Reason for optimism or unreasonable optimism by the top 0.01-0.1% to 1%?

Ricardo at December 24, 2013 09:04 AM

A friend sent me the following email.

The inability to see that the current monetary policy does not work in any mechanically rational way is embedded in the culture of the professional and academic community. There is an orthodoxy of thought in all the elite institutions of learning and then in all the government and private applications of that learning. This group think will not change, as Schumpeter explained, until all the old heads of academic economic departments die and a new generation can impose a new orthodoxy. Professors and Central Bankers, who have spent their whole lives writing papers and books from an Aggregate Demand, Quantity Theory of Money point of view, are not capable of mentally confronting the possibility that everything they learned and taught for their whole lives might be wrong.

All the cherished beliefs of a generation that low interest rates stimulate economic activity, that increasing the quantity of money will increase bank loans and inflation, or that the economy's growth can be judged by the level of government spending and consumption, are exposed as intellectually bankrupt myths, are not effective in structuring policy, but the current orthodoxy makes it culturally and professionally impossible to admit that.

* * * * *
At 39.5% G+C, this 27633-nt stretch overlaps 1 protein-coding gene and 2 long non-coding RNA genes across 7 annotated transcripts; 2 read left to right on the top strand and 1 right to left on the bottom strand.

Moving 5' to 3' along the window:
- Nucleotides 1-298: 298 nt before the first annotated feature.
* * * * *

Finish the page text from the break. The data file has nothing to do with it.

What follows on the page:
Anonymous

"2013Q3 q/q GDP growth has been revised up to 4.1% SAAR; higher consumption is part of the reason."

Yes, higher consumption of healthcare and gasoline.

http://www.zerohedge.com/sites/default/files/images/user5/imageroot/2013/12/Personal%20Consumption%20Expenditures.jpg

Or is zerohedge lying again?

Menzie Chinn

XO: My earlier assessment still stands; it's just that there are some reasons to believe the output gap will actually shrink.